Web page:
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Rocks and Minerals; density

Chapter 4 in Dynamic Earth Sections 1, 2 and 3

AB
mineralnaturally occurring, inorganic solid that has a definite chemcial composition and crstal structure
inorganicnot formed from living things or the remains of living things
quartzan example of a mineral
crystala solid in which the atoms or molecules are arranged in a definite pattern that is repeated over and over again
compositionwhat a material is made of
propertycharacteristic
lusterdescribes the way a mineral reflectsw light from its surfacee
silvera mineral with a metallic luster
hardnessthe ability of a mineral to resist being scratched
streakthe color of the powder scraped off a mineral when it is rubbed against a hard, rough surface
gypsuma mineral that has a colorless streak
densityamount of matter in a given space-mass per unit of volume
cleavage/fracturethe way a mineral breaks
volumethe amount of space an object takes up; measured in milliliters(ml), centimeters cubed (cm3)
masshow much matter an object has; stays the same even if the pull of gravity is different; measured in grams (g)
gemstonesminerals that can be cut and plished for jewelry, not all gems are minerals
pearla gem that is not a mineral
igneousrocks that were originally hot, fluid magma within the earth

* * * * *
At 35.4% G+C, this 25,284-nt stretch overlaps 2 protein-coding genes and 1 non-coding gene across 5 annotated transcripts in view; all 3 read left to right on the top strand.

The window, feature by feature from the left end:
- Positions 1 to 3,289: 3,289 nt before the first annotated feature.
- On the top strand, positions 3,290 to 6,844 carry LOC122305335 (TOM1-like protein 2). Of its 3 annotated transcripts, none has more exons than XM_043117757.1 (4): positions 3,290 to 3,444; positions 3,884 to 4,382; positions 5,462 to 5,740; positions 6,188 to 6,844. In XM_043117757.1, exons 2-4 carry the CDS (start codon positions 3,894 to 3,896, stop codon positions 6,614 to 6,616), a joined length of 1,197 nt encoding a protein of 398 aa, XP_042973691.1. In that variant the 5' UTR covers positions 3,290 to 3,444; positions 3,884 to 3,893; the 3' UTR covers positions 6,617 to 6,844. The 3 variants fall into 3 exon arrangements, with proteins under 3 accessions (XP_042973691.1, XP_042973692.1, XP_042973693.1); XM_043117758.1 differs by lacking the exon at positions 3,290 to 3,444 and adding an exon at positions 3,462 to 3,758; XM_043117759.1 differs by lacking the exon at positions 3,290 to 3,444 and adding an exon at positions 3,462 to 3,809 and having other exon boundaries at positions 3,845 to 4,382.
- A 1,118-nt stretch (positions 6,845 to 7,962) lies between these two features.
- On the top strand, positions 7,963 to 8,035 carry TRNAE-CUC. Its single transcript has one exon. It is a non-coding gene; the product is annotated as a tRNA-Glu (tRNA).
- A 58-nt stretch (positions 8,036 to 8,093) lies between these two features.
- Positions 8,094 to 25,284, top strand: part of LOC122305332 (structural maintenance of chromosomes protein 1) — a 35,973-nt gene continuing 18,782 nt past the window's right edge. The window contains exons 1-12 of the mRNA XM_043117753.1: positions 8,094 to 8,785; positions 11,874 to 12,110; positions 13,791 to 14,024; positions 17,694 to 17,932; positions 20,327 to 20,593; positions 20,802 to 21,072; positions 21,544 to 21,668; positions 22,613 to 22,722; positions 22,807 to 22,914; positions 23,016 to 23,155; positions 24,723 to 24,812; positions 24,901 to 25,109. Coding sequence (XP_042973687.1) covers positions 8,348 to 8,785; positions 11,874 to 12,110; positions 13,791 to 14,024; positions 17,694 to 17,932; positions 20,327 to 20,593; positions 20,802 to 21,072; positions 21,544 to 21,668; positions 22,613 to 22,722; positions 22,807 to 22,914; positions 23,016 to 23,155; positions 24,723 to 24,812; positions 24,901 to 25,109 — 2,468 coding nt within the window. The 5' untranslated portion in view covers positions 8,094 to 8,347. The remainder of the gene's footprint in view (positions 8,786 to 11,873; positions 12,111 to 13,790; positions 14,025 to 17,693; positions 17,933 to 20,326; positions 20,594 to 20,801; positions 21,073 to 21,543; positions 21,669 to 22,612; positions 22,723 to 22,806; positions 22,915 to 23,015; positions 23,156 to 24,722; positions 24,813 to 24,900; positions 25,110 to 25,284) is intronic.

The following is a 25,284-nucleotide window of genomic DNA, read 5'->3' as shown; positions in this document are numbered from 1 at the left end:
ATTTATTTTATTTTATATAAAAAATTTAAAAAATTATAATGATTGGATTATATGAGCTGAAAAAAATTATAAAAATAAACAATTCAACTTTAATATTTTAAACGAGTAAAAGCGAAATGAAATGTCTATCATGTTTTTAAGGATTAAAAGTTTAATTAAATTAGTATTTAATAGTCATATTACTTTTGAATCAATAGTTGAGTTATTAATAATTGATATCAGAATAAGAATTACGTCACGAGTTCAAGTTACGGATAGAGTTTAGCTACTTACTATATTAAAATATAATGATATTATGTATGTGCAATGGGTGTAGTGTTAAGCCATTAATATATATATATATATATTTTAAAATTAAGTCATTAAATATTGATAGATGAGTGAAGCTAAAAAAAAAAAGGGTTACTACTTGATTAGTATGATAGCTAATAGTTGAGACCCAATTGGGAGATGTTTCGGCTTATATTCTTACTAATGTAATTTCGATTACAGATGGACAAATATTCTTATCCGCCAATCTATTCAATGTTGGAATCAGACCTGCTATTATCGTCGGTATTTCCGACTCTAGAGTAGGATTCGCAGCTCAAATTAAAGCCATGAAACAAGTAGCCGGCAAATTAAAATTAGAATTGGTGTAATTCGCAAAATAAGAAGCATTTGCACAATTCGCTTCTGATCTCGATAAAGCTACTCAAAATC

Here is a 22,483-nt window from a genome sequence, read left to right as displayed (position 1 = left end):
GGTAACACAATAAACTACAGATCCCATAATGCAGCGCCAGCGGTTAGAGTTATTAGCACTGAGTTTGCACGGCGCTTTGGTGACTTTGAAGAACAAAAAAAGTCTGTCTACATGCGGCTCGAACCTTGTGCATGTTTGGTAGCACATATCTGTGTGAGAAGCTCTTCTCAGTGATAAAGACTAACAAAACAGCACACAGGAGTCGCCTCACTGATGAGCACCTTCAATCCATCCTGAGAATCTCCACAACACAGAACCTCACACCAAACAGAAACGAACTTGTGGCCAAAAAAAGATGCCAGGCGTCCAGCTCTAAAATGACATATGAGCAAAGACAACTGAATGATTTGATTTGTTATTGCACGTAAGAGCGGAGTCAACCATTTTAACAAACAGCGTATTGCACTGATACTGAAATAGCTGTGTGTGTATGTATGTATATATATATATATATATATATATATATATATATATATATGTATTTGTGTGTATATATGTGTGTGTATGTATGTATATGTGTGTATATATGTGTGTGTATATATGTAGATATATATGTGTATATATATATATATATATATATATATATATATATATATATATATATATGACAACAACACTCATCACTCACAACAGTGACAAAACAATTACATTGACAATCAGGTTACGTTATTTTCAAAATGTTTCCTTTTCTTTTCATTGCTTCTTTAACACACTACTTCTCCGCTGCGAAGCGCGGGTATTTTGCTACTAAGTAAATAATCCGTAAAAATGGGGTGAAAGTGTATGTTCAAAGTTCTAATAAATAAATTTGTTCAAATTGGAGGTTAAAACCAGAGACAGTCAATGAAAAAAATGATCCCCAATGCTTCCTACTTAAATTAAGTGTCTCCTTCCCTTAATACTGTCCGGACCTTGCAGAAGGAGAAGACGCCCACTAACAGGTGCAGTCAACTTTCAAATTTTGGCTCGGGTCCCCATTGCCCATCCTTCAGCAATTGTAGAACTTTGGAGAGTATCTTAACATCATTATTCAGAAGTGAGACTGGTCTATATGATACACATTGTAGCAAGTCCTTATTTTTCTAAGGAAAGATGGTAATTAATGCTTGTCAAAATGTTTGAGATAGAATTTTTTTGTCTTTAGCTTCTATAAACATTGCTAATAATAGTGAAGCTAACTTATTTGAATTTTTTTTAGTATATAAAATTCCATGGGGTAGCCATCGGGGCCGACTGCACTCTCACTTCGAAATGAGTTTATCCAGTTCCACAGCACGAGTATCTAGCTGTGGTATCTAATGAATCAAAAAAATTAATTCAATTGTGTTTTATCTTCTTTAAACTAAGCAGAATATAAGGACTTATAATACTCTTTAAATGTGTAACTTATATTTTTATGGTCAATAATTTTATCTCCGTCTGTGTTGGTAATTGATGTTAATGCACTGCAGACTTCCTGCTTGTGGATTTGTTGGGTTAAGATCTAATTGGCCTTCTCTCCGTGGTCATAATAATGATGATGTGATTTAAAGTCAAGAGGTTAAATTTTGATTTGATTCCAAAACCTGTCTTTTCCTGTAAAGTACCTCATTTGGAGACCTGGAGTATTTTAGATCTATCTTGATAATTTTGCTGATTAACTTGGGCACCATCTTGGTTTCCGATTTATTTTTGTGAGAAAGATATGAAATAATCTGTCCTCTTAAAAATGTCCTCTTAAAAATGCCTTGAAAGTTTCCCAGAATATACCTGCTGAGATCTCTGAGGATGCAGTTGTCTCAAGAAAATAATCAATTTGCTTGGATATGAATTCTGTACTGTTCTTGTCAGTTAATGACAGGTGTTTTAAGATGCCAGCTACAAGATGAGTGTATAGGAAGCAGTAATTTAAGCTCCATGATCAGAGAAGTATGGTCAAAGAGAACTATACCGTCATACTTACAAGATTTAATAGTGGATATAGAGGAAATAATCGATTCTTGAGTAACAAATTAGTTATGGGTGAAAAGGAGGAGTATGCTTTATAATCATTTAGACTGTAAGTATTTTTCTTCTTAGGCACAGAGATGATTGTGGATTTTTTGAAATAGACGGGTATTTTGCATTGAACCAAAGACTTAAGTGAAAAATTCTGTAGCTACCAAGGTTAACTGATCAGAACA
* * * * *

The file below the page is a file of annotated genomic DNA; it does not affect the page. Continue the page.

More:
rocka hard substance composed of one or more minerals
sedimentaryrocks formed from particles that have been carried along and deposited by wind and water, from dirt, sand, shells, bones, leaves, stems and other remains of living things-these particles becomes pressed or cemented together to form rocksa
metamorhpicrocks formed when chemical reactions, tremendous heat, and/or great pressure change existing rocks into new kinds or rocks, quite different properties from the original
morphform
metachange
rock cyclecontinuous changing of rocks from one kind to another over long periods of time
weatheringbreaking down of rocks and other materials on the Earth's surface
mechanical weatheringtemperature, frost action, organic activity, gravity, wind and water are examples of this
chemical weatheringchanges to a rock that change the substance entirely by the following: water and carbon dioxide, rust, sulfuric acid, plant acids, carbonation
erosionthe process by which weathered rock and soil particles are moved from one place to another, caused by gravity, wind, running water, glaciers, and waves
weightdetermined by the pull of gravity
matteranything that has mass and takes up space


OTTER CLUSTER ~ 6th Grade Science
Thomas A. Blake Middle School

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